What is electroforming? (for customers)
A question I get asked constantly is “what is electroforming?” and usually the answer makes peoples eyes glaze over, so read on…at your own peril.
“SEXY. METALS. MAGIC.” At least, that’s what my fabulous jewelry/metals/enameling instructor Andrew Kuebeck would say. It’s a little bit of science (aka a whole bath of finicky chemicals), a little bit of math (how do I calculate surface area again?), and a whole lot of creativity when it comes to use of materials. Basically, a thin skin of copper is grown on a surface, which can be made up metal, found objects, organic materials, and so much more. Bugs? No problem! Plastic figurines? Easy peasy! The possibilities with electroforming are endless as it can take on the look of fabrication, casting, or even the more natural hand-formed look of precious metal clay.
Electroforming is a process that creates a metallic end product by electrodeposition onto a metallic or non-metallic surface. It is an electrolytic reaction that moves copper particles from the positively charged anode (copper pipe or sheet) to the negatively charged anode (the piece to be formed). It uses a machine called a rectifier that provides DC current which is needed to facilitate the movement of metal ions in the acidic solution.
If this sounds like electroplating to you, that’s because it pretty much is! The process is nearly identical and the terms are often used interchangeably in the jewelry world. Electroforming can be a bit of a misnomer because it is meant to define a process in which the original surface is removed after the skin has grown, whereas electroplating is when a skin is grown on a metallic surface and the surface is left on the inside. Most “electroformed” jewelry is actually somewhat of a combination between the two processes. In any case, if you would like to find more jewelry in this style, your best bet is to use the term electroformed.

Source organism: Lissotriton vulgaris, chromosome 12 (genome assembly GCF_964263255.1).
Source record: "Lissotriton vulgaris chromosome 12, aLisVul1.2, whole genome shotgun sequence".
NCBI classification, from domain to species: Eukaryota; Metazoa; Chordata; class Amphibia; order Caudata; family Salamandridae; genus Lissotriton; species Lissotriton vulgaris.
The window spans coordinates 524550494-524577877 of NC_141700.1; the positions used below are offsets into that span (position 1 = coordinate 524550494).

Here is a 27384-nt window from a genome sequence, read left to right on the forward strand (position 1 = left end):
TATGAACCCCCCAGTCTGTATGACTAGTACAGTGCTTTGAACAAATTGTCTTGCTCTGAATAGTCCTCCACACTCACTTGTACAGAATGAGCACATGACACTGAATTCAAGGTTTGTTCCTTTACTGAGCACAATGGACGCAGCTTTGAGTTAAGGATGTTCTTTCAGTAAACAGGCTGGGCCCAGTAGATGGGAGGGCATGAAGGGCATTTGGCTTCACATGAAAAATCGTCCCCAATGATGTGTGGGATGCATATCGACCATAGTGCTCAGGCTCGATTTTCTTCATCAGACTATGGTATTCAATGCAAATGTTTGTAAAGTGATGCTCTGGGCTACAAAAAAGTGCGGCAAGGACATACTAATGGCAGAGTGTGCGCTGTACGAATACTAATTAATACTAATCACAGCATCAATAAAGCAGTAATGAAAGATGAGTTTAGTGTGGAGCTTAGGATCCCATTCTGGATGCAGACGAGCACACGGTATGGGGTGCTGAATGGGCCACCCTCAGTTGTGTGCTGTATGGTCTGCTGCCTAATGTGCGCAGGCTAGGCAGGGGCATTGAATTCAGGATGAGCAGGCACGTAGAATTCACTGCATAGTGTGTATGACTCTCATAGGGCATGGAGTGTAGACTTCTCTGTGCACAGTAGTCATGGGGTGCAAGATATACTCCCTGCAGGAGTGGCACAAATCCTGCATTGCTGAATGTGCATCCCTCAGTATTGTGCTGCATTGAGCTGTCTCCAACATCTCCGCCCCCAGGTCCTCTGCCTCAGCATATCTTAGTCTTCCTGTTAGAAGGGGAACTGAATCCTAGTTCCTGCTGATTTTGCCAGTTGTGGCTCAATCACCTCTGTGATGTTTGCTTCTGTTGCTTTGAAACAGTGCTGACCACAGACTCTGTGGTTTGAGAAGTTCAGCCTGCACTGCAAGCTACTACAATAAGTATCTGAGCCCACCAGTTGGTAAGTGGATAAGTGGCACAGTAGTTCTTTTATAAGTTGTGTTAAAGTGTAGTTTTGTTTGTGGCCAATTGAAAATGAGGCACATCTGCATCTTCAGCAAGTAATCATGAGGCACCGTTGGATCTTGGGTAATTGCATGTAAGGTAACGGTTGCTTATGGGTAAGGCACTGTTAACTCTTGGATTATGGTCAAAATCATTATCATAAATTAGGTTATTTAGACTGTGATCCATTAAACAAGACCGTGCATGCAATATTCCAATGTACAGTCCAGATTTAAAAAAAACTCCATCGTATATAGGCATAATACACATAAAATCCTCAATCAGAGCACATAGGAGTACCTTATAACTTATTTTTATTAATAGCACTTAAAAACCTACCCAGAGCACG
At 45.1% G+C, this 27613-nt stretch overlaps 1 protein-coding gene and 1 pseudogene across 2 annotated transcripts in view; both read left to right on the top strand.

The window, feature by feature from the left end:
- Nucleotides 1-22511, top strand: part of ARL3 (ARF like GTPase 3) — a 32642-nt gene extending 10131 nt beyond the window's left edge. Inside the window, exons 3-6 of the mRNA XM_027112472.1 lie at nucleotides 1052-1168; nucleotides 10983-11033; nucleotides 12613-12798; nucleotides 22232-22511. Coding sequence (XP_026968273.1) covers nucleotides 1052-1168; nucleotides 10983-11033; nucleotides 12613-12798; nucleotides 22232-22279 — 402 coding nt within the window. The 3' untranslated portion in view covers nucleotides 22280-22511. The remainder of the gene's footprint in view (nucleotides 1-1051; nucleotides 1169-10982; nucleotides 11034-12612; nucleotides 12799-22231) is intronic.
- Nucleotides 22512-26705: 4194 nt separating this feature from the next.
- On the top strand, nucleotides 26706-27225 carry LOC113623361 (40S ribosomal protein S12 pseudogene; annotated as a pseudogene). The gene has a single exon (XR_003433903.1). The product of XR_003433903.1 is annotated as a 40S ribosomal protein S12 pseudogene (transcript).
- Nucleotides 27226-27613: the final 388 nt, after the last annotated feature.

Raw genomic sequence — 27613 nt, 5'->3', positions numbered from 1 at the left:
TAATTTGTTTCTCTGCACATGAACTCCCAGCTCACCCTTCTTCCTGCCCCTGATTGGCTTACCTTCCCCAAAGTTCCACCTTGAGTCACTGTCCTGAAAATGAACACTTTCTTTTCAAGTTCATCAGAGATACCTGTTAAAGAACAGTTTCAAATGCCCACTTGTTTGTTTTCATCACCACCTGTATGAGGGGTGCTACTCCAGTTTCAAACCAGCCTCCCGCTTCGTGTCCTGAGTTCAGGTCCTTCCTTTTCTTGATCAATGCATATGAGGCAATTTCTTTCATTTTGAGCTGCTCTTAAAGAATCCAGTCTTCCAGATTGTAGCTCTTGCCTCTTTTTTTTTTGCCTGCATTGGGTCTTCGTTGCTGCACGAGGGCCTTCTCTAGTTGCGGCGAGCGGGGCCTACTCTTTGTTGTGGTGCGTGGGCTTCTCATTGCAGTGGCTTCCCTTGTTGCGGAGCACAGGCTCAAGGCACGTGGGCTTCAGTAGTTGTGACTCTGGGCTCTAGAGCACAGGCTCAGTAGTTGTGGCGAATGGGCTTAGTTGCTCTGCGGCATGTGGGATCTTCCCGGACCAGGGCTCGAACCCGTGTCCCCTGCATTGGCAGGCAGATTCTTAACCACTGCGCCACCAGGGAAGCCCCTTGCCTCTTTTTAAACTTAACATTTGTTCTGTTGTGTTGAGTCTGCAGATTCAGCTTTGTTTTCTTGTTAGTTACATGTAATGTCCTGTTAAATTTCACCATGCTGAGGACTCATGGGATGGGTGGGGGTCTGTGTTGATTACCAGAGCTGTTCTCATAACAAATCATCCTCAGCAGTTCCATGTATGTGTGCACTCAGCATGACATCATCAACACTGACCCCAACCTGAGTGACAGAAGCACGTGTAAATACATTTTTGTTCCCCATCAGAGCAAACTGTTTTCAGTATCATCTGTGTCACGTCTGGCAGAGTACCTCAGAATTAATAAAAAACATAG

This process is very SLOW. To maintain all of the details in a surface, the trick is to use a low current over a long period of time, sometimes up to 24-48 hours! This is necessary for long term stability of the piece, especially when it comes to wearables. Those dainty looking rings with the thinnest layer of copper can be quite charming, but from personal experience, tend not to withstand the test of time (and my clumsy grip). The best place to look for evidence of plating thickness is right around the stone. If the stone doesn’t look secure, it’s a safe bet that the rest of the piece has an equally thin coating of metal. This process requires frequent checking to make sure everything is going according to plan (*spoiler* it frequently doesn’t). However, its unpredictable textures and outcomes can sometimes be the most captivating part of the process and can lead to some brilliant results.